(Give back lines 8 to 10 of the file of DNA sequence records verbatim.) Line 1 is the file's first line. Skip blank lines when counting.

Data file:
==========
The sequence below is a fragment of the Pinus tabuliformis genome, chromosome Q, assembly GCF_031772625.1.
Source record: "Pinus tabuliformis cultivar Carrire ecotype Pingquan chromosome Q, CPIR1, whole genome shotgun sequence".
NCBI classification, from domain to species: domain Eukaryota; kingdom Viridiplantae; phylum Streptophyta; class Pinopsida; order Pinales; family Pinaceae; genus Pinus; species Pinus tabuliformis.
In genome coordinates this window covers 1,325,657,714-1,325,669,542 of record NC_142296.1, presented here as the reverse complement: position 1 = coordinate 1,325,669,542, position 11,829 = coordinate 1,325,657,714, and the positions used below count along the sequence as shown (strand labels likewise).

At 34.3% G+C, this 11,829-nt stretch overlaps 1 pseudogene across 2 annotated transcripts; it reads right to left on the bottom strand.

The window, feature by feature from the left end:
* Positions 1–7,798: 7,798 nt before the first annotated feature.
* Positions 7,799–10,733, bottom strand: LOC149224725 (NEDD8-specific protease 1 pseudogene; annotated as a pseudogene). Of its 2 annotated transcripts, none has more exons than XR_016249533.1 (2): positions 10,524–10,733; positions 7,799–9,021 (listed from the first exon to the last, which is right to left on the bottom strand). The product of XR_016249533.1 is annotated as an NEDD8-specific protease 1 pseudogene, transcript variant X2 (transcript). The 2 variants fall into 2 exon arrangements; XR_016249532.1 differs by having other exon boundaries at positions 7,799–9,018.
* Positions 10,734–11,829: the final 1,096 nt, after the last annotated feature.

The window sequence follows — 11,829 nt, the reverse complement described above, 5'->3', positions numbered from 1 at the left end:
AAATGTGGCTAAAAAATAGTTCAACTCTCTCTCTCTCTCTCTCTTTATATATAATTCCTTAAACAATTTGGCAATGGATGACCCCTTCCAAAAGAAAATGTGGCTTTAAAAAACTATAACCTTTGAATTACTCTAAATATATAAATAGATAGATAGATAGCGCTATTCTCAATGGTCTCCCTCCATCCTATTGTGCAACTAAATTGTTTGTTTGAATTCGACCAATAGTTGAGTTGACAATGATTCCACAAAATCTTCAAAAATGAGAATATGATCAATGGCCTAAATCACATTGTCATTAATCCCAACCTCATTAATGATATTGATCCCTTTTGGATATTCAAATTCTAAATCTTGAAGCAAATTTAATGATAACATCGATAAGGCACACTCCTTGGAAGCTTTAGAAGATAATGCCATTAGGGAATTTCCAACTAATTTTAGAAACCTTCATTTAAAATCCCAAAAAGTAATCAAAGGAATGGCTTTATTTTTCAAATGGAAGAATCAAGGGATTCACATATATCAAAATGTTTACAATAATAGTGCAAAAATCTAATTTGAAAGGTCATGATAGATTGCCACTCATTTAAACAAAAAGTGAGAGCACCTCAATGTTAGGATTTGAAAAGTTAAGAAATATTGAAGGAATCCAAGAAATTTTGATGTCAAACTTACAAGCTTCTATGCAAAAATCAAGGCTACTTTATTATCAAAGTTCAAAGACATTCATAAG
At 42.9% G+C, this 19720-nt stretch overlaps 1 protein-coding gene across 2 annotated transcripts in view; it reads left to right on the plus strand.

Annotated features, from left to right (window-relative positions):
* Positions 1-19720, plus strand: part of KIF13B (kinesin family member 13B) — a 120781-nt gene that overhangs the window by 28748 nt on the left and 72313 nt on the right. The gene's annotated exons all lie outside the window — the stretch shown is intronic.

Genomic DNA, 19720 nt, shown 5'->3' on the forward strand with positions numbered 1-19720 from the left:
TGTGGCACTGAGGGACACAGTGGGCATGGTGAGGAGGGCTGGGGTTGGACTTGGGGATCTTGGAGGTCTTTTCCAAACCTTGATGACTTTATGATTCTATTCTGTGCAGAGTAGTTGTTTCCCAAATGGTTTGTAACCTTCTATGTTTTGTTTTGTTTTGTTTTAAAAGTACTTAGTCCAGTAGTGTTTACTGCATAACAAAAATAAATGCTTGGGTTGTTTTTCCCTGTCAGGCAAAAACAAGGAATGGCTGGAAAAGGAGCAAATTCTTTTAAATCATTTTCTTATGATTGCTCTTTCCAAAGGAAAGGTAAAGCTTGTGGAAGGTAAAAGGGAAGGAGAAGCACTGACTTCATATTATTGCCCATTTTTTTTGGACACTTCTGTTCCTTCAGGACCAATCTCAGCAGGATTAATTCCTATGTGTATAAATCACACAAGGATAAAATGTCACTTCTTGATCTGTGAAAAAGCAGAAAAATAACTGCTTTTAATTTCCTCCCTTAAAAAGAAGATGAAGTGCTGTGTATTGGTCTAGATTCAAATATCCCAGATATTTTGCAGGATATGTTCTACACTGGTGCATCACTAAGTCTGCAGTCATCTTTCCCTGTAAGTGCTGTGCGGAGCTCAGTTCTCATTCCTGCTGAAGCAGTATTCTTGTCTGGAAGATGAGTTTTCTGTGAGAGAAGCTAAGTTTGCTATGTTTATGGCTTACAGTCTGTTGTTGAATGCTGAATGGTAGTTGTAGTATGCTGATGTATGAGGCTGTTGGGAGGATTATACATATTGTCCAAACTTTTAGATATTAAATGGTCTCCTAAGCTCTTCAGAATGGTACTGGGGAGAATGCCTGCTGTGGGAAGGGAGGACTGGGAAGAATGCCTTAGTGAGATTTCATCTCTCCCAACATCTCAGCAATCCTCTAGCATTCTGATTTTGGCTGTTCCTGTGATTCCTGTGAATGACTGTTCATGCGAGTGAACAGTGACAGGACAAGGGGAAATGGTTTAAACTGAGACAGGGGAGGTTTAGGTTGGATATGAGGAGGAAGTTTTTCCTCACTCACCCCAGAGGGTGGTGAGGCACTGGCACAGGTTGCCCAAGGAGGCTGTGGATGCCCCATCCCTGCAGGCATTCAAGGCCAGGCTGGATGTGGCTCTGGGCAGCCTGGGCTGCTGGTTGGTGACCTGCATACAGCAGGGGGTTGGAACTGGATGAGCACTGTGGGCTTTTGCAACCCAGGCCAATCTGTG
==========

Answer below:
* Positions 7,799–10,733, bottom strand: LOC149224725 (NEDD8-specific protease 1 pseudogene; annotated as a pseudogene). Of its 2 annotated transcripts, none has more exons than XR_016249533.1 (2): positions 10,524–10,733; positions 7,799–9,021 (listed from the first exon to the last, which is right to left on the bottom strand). The product of XR_016249533.1 is annotated as an NEDD8-specific protease 1 pseudogene, transcript variant X2 (transcript). The 2 variants fall into 2 exon arrangements; XR_016249532.1 differs by having other exon boundaries at positions 7,799–9,018.
* Positions 10,734–11,829: the final 1,096 nt, after the last annotated feature.

The window sequence follows — 11,829 nt, the reverse complement described above, 5'->3', positions numbered from 1 at the left end: